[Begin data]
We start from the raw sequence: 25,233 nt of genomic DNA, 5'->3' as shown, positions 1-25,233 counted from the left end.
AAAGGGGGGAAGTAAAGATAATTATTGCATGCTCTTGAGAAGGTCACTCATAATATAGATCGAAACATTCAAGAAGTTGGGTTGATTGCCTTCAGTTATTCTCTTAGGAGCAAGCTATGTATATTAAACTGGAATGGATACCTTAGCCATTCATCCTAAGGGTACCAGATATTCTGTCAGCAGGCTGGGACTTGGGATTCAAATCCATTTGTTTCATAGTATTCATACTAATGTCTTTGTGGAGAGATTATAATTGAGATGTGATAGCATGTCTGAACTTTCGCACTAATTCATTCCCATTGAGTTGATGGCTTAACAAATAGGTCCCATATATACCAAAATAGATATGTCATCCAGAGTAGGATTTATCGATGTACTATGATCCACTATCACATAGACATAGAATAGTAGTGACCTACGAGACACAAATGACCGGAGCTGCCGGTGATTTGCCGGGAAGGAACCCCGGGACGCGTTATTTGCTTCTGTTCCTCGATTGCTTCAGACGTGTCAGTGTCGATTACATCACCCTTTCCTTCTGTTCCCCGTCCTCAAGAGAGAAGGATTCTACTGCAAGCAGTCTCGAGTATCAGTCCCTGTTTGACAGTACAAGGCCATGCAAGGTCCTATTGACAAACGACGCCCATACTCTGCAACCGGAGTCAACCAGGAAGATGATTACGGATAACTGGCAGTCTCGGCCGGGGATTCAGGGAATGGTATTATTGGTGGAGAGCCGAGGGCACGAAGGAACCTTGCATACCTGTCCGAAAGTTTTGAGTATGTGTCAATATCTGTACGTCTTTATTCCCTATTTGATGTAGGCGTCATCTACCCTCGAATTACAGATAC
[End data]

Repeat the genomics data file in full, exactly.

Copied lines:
We start from the raw sequence: 25,233 nt of genomic DNA, 5'->3' as shown, positions 1-25,233 counted from the left end.
AAAGGGGGGAAGTAAAGATAATTATTGCATGCTCTTGAGAAGGTCACTCATAATATAGATCGAAACATTCAAGAAGTTGGGTTGATTGCCTTCAGTTATTCTCTTAGGAGCAAGCTATGTATATTAAACTGGAATGGATACCTTAGCCATTCATCCTAAGGGTACCAGATATTCTGTCAGCAGGCTGGGACTTGGGATTCAAATCCATTTGTTTCATAGTATTCATACTAATGTCTTTGTGGAGAGATTATAATTGAGATGTGATAGCATGTCTGAACTTTCGCACTAATTCATTCCCATTGAGTTGATGGCTTAACAAATAGGTCCCATATATACCAAAATAGATATGTCATCCAGAGTAGGATTTATCGATGTACTATGATCCACTATCACATAGACATAGAATAGTAGTGACCTACGAGACACAAATGACCGGAGCTGCCGGTGATTTGCCGGGAAGGAACCCCGGGACGCGTTATTTGCTTCTGTTCCTCGATTGCTTCAGACGTGTCAGTGTCGATTACATCACCCTTTCCTTCTGTTCCCCGTCCTCAAGAGAGAAGGATTCTACTGCAAGCAGTCTCGAGTATCAGTCCCTGTTTGACAGTACAAGGCCATGCAAGGTCCTATTGACAAACGACGCCCATACTCTGCAACCGGAGTCAACCAGGAAGATGATTACGGATAACTGGCAGTCTCGGCCGGGGATTCAGGGAATGGTATTATTGGTGGAGAGCCGAGGGCACGAAGGAACCTTGCATACCTGTCCGAAAGTTTTGAGTATGTGTCAATATCTGTACGTCTTTATTCCCTATTTGATGTAGGCGTCATCTACCCTCGAATTACAGATAC